Z Nation looked at that and said, “Thanks but no thanks.” Z Nation dropped the Garnett/Warren romance angle until the very end of the last episode when Warren told Garnett she was glad she was alive because she was alive with him – immediately after she survived her suicide attempt that she believed would reunite her with her dead husband, because screw you logic and typical human reactions.
This week, the group members admit that they’ve noticed how fond Garnett and Warren have been of each other for a while now. Apparently, Z Nation did not feel they needed to show these moments to the audience. So, out of the blue, Garnett and Warren decide to get up from the lunch table in the middle of a cafeteria after not having eaten for two days and leave to go consummate their relationship since everyone now knows they have the hots for each other. You could’ve done a way better job of setting up this romance, Z Nation writers, if you wanted us to believe Warren and Garnett have fallen in love like they claim. The way it was written, their hookup would’ve only made sense if they were both drunk or were Monica and Chandler3.
I love you, Syfy
Oh, Radar 2.0. You are the best worst character on this show.
Last week, Z Nation gave us a lesson on the power of subtlety by slipping in a quote from a Maya Angelou poem. It was powerful; it was restrained; it was gold. Then, this week happened. Radar 2.0 is shoehorned mainly into the beginning and/or closing of each episode because he will probably be an important character in future seasons so they need to set him up now. Unfortunately, for now, he’s mainly just a creepy drunk who drops in randomly to help the gang deus ex machina-style. This episode opens with Radar 2.0 narrating his thoughts on the zombie virus origin over clips and still photographs of global chaos. One of his theories? Public fascination with zombies in pop culture willed the zombie virus into real life. Um, that’s not how virology works. That was an eye rolling moment. The face palm moment came immediately after, when Radar 2.0 offhandedly remarks, “It reminds me of a poem by Yeats…” NO! It doesn’t! You don’t get to repeatedly drop famous poets into all of your episodes, Z Nation! You know what undermines originality? Repetition. The impact of the use of Maya Angelou’s amazing poem is retroactively lessened by this terrible, forced moment of “look! one of us took a poetry class in college!” by the writers.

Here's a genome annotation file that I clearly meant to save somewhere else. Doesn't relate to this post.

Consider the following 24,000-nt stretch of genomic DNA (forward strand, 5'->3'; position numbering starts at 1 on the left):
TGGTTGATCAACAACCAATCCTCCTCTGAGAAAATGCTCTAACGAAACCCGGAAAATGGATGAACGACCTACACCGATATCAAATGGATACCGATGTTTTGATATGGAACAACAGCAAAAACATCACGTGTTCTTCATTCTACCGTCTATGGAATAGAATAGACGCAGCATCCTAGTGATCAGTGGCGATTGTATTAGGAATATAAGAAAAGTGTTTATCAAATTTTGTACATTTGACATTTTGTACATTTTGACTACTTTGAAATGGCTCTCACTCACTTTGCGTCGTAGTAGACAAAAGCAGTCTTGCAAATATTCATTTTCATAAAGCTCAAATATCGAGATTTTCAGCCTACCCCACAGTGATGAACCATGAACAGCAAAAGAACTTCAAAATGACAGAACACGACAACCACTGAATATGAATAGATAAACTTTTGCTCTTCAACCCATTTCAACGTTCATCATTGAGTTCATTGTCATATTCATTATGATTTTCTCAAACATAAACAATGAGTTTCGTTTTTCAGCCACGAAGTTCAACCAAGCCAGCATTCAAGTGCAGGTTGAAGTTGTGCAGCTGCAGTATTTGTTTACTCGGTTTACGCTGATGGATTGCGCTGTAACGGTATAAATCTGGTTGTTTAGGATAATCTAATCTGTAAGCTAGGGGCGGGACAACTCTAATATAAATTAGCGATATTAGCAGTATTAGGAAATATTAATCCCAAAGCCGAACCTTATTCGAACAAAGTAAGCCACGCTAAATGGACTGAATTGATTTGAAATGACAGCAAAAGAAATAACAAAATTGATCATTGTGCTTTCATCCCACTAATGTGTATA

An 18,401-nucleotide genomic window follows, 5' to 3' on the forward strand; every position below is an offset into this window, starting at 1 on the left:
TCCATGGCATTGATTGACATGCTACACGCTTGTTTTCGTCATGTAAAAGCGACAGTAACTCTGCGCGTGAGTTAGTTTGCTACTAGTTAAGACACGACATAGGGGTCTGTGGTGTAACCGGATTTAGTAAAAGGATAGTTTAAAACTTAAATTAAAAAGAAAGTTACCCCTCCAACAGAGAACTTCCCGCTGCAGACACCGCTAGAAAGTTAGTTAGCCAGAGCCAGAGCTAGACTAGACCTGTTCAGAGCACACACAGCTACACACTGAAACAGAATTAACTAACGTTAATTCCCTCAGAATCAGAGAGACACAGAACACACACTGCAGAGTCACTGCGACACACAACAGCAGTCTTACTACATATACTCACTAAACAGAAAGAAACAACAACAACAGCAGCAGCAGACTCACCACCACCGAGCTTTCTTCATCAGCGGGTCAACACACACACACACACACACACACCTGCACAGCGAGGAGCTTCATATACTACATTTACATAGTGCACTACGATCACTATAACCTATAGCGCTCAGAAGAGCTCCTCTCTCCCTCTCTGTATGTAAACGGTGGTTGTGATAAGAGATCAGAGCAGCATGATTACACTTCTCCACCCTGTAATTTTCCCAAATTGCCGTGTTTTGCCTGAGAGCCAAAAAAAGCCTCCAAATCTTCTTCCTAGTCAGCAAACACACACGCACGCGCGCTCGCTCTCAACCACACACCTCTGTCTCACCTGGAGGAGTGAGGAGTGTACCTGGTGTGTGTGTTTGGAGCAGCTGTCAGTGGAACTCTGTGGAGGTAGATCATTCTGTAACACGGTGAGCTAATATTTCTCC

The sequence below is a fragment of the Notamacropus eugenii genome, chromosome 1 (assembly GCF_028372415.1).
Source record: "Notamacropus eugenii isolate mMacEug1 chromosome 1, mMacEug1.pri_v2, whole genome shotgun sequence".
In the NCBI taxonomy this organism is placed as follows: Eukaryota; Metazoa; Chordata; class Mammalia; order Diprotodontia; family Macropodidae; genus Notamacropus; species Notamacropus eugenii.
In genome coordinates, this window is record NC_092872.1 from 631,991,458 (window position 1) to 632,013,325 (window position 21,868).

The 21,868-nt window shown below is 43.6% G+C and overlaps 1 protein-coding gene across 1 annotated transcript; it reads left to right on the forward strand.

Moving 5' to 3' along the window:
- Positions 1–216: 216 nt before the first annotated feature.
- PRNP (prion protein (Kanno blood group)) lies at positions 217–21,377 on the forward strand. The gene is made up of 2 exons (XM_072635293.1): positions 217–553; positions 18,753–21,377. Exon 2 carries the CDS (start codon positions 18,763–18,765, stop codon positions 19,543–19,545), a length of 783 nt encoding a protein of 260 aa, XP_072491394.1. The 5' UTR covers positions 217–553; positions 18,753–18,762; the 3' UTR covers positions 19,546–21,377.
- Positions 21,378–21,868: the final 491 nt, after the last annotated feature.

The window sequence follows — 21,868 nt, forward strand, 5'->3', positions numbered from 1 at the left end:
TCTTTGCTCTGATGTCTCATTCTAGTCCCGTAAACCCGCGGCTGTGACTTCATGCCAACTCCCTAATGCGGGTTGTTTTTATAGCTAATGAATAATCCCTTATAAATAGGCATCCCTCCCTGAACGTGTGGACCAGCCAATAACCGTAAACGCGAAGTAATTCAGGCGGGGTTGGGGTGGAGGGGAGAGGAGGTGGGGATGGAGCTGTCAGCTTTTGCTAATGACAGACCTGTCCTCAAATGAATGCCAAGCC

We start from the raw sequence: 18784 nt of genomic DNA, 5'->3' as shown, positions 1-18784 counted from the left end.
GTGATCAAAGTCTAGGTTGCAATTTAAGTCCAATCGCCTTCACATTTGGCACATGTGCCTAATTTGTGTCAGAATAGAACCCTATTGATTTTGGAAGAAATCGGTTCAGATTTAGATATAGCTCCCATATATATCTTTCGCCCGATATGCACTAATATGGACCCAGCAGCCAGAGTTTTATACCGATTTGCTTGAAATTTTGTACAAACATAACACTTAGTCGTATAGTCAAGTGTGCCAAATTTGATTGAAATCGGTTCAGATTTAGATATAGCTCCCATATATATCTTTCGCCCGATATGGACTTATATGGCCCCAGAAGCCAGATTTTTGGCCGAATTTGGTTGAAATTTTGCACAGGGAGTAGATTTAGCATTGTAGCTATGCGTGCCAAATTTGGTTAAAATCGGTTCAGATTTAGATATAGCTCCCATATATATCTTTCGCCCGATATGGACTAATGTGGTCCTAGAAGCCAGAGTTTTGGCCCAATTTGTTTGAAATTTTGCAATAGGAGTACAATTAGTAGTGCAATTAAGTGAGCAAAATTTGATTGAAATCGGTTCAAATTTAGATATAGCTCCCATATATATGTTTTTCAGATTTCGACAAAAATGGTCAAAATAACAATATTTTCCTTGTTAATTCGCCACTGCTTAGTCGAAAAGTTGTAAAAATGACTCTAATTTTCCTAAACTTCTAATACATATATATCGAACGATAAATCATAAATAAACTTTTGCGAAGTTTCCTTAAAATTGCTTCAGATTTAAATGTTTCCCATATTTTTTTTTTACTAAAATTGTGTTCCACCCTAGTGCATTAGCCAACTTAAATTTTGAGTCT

As you noticed, this section is not a loving embrace of something dumb Z Nation did this week. I just needed to rant about this absurd use of Yeats and decided to take a cue from the writers and shoehorn an idea into a section where it didn’t logically fit.
- he even put his fingers in a zombie’s mouth to prove this and the zombie didn’t bite him ↵
- The Walking Dead has done it in the television show and comic books numerous times ↵
- now I want to see a show where Chandler is living in the zombie apocalypse. Could that show BE any funnier? ↵
- Note: actual depiction of Z Nation writer describing his favorite Tolstoy novel ↵